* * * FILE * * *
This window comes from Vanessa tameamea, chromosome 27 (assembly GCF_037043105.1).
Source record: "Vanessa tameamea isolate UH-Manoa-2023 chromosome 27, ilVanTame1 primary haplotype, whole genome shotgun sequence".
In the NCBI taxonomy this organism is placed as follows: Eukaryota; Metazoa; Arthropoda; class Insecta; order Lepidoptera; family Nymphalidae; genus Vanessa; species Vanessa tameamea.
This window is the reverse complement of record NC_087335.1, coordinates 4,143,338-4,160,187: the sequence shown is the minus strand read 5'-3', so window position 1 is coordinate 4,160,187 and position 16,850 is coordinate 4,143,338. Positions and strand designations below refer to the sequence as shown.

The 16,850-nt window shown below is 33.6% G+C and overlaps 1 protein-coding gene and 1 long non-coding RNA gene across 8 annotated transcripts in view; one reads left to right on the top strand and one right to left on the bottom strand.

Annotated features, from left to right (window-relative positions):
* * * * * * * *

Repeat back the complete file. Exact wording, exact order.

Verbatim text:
This window comes from Vanessa tameamea, chromosome 27 (assembly GCF_037043105.1).
Source record: "Vanessa tameamea isolate UH-Manoa-2023 chromosome 27, ilVanTame1 primary haplotype, whole genome shotgun sequence".
In the NCBI taxonomy this organism is placed as follows: Eukaryota; Metazoa; Arthropoda; class Insecta; order Lepidoptera; family Nymphalidae; genus Vanessa; species Vanessa tameamea.
This window is the reverse complement of record NC_087335.1, coordinates 4,143,338-4,160,187: the sequence shown is the minus strand read 5'-3', so window position 1 is coordinate 4,160,187 and position 16,850 is coordinate 4,143,338. Positions and strand designations below refer to the sequence as shown.

The 16,850-nt window shown below is 33.6% G+C and overlaps 1 protein-coding gene and 1 long non-coding RNA gene across 8 annotated transcripts in view; one reads left to right on the top strand and one right to left on the bottom strand.

Annotated features, from left to right (window-relative positions):